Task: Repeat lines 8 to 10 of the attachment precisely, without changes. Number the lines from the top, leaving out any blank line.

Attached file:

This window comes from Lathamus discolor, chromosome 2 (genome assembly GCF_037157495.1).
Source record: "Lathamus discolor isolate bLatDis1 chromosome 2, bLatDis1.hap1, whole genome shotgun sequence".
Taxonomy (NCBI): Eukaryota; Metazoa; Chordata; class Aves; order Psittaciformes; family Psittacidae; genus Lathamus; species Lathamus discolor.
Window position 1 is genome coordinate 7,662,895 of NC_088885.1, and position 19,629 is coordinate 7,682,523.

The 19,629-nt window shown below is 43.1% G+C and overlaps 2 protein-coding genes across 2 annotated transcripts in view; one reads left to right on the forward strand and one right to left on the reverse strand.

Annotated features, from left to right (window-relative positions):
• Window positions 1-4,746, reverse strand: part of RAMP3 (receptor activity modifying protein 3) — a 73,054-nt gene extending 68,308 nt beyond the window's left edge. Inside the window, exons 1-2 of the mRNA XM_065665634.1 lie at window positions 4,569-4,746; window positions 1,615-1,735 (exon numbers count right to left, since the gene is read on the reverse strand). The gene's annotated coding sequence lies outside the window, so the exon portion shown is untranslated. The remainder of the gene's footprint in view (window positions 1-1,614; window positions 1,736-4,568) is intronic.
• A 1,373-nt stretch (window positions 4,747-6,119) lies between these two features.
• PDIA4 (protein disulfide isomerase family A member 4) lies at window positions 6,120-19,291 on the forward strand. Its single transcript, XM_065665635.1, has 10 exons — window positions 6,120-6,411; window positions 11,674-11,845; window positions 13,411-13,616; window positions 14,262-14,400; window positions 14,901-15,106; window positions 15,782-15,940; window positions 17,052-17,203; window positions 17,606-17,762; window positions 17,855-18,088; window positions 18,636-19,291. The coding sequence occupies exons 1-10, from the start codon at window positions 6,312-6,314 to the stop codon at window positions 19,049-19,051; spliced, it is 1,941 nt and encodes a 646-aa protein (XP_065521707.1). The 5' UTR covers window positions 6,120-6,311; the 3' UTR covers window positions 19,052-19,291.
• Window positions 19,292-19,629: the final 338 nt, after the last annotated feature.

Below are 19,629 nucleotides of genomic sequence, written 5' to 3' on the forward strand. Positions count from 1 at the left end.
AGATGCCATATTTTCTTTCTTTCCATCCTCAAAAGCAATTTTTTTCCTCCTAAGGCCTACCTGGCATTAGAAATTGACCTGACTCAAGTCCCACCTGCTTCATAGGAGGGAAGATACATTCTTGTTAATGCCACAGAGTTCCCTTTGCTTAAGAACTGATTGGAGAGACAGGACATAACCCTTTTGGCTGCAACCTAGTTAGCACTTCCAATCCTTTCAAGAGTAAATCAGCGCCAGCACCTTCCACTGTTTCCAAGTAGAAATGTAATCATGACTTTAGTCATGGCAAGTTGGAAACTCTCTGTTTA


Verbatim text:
• A 1,373-nt stretch (window positions 4,747-6,119) lies between these two features.
• PDIA4 (protein disulfide isomerase family A member 4) lies at window positions 6,120-19,291 on the forward strand. Its single transcript, XM_065665635.1, has 10 exons — window positions 6,120-6,411; window positions 11,674-11,845; window positions 13,411-13,616; window positions 14,262-14,400; window positions 14,901-15,106; window positions 15,782-15,940; window positions 17,052-17,203; window positions 17,606-17,762; window positions 17,855-18,088; window positions 18,636-19,291. The coding sequence occupies exons 1-10, from the start codon at window positions 6,312-6,314 to the stop codon at window positions 19,049-19,051; spliced, it is 1,941 nt and encodes a 646-aa protein (XP_065521707.1). The 5' UTR covers window positions 6,120-6,311; the 3' UTR covers window positions 19,052-19,291.
• Window positions 19,292-19,629: the final 338 nt, after the last annotated feature.